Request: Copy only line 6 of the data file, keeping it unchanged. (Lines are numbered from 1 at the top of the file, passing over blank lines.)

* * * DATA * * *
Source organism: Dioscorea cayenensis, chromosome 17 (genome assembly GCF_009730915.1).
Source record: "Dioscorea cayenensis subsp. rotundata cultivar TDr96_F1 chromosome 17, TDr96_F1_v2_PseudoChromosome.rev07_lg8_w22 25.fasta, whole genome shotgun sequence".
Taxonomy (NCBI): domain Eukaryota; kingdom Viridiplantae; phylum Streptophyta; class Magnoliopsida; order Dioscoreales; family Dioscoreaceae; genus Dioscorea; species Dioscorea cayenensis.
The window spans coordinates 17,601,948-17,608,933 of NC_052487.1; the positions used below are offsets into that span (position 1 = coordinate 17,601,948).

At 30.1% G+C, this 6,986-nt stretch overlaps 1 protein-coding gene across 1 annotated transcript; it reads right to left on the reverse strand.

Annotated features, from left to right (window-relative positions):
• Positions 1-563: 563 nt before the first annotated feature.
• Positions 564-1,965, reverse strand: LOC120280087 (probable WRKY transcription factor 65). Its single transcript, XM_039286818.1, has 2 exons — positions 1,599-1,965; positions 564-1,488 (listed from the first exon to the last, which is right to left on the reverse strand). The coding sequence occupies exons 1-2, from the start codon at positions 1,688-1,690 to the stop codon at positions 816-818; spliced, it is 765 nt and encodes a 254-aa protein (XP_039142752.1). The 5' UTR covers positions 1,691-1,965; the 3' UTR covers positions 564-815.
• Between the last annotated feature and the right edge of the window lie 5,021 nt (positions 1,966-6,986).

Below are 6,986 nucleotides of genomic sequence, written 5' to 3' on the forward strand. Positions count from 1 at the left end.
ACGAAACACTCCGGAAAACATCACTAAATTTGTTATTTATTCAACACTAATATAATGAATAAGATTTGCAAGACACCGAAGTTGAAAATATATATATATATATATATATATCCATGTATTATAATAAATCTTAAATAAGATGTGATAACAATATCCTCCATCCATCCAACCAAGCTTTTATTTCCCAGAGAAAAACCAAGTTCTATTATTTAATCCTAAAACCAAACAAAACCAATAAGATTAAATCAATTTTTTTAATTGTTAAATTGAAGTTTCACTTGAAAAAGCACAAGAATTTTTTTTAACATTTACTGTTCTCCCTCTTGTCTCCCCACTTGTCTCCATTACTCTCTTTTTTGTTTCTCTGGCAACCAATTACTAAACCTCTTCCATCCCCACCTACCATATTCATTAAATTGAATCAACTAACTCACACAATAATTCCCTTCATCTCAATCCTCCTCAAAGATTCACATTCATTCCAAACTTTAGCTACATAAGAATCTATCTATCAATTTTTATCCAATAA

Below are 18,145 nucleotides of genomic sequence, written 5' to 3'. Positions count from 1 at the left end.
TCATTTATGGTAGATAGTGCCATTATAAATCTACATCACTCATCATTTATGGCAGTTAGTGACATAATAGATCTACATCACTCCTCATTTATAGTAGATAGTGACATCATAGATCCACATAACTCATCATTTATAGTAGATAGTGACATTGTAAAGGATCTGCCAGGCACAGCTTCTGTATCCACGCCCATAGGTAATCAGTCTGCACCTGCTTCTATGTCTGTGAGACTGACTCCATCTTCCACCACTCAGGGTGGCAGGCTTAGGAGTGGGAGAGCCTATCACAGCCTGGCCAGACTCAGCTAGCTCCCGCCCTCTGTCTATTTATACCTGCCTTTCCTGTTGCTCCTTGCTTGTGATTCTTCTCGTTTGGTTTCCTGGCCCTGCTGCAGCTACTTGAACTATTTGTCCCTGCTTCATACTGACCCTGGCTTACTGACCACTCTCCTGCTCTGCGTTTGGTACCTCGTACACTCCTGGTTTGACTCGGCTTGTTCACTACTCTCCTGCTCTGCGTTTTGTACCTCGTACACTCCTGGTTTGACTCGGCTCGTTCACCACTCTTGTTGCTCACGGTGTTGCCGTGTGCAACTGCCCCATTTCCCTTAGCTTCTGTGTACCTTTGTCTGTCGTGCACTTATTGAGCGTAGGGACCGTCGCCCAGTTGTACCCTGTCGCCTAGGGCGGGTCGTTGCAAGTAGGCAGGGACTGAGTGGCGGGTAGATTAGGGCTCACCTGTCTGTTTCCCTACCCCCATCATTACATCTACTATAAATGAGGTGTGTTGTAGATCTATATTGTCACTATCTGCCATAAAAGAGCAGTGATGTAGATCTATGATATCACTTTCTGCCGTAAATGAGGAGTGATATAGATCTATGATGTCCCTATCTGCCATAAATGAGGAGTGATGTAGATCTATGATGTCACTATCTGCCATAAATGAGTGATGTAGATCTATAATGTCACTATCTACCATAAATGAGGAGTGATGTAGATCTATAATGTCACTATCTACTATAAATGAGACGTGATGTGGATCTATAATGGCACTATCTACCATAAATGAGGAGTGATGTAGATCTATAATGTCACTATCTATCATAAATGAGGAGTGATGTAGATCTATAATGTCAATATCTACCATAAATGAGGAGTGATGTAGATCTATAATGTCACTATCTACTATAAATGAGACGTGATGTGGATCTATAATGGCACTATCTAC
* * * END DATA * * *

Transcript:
Annotated features, from left to right (window-relative positions):